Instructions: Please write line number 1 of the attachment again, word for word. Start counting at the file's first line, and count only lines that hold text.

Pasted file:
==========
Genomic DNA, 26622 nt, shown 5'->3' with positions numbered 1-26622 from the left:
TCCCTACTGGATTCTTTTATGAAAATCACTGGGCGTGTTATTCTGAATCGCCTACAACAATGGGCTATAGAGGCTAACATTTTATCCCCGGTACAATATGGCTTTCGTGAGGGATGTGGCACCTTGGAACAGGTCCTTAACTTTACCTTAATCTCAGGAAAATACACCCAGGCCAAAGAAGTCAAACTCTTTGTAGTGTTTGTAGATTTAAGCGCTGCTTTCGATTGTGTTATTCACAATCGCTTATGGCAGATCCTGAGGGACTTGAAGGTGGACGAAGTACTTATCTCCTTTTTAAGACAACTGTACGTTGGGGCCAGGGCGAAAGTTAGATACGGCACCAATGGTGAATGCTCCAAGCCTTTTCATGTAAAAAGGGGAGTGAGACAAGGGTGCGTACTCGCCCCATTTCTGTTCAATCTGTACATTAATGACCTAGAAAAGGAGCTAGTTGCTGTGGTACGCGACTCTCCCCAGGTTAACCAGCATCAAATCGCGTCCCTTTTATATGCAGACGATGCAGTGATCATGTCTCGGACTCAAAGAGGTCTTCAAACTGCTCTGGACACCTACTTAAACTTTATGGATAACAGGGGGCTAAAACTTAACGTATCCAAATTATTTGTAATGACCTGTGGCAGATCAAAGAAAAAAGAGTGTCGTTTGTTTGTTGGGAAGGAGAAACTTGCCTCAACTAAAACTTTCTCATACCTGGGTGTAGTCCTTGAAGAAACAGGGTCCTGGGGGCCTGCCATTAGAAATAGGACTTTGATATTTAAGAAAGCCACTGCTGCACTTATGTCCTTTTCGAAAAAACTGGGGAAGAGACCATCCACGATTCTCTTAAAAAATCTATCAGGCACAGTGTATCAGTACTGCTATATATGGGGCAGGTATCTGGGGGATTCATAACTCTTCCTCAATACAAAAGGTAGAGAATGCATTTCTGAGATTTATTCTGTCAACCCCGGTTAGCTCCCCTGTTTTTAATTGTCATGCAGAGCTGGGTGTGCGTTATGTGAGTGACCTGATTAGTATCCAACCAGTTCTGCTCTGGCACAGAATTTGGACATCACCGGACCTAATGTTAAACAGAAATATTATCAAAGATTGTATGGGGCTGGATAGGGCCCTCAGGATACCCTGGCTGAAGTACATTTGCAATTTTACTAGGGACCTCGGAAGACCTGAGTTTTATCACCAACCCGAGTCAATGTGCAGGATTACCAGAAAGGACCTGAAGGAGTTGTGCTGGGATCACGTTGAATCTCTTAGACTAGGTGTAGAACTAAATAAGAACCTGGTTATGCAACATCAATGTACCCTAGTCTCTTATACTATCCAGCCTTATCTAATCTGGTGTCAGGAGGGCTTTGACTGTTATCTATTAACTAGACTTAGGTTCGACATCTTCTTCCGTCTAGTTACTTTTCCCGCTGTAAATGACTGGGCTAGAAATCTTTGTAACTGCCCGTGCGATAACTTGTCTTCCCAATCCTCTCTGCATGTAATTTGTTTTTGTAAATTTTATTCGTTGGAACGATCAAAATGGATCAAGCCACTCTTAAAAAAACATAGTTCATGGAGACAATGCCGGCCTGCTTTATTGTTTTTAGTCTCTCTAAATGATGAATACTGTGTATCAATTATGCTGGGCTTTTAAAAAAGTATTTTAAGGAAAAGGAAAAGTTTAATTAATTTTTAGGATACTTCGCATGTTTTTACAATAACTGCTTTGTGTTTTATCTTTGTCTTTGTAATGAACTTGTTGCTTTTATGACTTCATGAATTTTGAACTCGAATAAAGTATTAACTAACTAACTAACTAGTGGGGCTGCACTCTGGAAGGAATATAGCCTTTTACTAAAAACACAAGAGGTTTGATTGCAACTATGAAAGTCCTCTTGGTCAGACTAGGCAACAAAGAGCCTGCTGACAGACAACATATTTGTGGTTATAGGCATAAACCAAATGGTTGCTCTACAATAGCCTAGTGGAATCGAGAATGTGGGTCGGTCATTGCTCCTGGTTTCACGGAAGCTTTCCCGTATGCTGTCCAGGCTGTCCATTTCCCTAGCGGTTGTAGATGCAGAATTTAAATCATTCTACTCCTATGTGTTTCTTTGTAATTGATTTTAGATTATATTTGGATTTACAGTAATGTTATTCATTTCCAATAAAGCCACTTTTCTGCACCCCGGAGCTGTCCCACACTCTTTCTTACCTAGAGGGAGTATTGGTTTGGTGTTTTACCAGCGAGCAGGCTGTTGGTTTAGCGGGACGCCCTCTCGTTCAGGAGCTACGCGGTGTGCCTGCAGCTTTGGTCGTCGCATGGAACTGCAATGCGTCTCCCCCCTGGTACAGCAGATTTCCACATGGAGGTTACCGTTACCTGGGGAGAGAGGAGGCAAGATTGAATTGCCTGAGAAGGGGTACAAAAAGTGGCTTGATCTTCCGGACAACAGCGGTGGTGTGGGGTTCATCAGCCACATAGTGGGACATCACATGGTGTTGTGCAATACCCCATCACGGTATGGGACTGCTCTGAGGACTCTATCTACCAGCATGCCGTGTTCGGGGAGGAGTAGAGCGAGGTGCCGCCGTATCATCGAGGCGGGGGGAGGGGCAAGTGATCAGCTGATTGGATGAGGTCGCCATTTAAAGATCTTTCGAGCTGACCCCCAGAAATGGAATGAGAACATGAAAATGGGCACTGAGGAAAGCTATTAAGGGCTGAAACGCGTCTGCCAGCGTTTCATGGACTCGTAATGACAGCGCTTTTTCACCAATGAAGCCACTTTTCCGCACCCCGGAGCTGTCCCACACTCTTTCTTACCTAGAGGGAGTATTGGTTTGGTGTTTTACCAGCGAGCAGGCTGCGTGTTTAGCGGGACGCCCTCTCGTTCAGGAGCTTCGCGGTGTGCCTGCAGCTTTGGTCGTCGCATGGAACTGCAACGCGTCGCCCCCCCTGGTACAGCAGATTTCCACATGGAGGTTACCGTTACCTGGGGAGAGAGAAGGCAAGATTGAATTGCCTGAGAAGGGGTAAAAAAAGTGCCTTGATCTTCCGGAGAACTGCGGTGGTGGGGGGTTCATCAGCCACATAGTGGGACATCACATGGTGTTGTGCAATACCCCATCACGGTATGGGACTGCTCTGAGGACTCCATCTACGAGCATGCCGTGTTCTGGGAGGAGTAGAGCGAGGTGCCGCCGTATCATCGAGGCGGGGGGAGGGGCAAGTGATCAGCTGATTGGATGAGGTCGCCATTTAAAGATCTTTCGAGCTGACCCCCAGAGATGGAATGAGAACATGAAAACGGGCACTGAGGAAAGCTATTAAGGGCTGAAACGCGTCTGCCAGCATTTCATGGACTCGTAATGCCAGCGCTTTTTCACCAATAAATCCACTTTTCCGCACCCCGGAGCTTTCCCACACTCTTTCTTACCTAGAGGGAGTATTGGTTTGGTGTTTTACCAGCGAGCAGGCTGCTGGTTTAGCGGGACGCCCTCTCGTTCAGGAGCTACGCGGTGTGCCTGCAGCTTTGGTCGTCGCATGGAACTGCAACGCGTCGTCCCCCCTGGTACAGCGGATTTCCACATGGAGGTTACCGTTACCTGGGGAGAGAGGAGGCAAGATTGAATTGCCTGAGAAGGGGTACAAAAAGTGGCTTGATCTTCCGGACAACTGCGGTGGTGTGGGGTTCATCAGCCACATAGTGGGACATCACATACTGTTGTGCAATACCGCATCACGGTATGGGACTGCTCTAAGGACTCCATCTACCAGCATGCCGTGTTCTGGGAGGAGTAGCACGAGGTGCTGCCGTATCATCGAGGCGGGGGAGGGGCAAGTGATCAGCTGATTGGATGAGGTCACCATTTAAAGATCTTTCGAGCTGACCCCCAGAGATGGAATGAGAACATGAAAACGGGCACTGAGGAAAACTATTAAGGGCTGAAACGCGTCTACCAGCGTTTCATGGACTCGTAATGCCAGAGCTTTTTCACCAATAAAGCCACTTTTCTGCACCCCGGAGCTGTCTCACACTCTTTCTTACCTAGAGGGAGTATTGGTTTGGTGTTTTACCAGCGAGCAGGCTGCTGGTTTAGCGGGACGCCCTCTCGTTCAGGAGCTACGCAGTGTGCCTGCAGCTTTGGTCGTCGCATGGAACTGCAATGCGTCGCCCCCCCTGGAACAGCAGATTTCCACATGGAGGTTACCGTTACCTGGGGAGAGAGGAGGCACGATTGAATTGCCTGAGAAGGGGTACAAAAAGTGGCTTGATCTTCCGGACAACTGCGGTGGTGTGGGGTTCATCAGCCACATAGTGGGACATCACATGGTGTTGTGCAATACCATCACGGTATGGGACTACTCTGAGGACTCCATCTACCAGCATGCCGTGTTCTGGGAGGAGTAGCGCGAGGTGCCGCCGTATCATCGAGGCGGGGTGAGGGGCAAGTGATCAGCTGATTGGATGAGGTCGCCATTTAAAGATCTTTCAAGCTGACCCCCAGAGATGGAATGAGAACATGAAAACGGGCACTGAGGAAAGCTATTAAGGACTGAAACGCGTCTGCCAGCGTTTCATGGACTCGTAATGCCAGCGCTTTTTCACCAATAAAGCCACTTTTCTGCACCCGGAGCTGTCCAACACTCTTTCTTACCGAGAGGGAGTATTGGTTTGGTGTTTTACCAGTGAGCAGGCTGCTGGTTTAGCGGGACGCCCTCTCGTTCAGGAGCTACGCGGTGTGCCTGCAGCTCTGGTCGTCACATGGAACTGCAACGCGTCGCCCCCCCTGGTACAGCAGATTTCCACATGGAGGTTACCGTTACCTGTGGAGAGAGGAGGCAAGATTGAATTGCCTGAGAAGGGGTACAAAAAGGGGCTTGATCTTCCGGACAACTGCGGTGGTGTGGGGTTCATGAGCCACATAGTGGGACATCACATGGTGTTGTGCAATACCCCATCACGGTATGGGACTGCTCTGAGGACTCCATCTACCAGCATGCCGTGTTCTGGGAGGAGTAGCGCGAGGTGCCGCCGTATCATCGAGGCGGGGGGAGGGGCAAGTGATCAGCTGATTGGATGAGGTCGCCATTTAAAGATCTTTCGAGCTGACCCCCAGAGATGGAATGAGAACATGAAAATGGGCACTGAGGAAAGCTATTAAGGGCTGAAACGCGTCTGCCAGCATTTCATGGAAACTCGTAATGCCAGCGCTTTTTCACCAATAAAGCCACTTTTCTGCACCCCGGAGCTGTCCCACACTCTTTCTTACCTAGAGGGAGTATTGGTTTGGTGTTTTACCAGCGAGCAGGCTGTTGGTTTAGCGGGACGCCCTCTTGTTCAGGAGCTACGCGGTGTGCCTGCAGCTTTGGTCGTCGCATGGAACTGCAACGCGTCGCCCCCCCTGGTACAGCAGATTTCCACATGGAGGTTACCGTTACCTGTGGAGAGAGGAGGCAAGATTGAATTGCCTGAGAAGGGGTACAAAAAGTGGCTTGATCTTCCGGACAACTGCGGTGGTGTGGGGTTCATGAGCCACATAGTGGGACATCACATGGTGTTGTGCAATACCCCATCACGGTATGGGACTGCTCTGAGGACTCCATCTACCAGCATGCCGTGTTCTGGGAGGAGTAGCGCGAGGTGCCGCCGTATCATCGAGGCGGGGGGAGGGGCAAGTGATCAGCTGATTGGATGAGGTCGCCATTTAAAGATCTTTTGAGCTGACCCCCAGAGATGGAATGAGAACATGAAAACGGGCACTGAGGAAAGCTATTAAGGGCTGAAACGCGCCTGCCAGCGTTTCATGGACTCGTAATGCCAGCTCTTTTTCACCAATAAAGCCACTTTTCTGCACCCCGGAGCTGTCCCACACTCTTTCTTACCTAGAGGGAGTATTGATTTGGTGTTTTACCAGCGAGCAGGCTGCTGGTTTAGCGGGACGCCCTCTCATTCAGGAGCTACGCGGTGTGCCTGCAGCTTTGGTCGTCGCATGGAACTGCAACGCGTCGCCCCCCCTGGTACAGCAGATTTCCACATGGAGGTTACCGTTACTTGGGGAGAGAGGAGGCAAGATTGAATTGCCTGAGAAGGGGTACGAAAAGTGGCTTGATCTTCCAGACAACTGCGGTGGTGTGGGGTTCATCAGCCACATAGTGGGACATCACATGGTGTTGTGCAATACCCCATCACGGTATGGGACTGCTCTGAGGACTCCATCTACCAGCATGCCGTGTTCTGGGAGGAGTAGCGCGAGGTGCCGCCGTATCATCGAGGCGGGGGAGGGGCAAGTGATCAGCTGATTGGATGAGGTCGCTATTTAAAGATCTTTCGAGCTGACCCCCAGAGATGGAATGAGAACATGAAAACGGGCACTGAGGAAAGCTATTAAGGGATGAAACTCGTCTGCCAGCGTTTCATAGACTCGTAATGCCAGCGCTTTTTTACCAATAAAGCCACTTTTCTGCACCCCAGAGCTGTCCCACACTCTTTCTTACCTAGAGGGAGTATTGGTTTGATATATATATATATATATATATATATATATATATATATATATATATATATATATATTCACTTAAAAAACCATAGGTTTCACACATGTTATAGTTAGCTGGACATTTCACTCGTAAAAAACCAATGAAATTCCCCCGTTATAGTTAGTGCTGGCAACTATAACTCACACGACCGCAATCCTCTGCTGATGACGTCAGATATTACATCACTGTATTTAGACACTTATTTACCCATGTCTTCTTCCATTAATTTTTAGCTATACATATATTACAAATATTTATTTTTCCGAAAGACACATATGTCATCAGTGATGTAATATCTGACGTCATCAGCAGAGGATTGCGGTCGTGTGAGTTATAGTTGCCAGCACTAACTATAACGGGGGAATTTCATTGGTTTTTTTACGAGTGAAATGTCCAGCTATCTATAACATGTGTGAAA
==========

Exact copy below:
Genomic DNA, 26622 nt, shown 5'->3' with positions numbered 1-26622 from the left: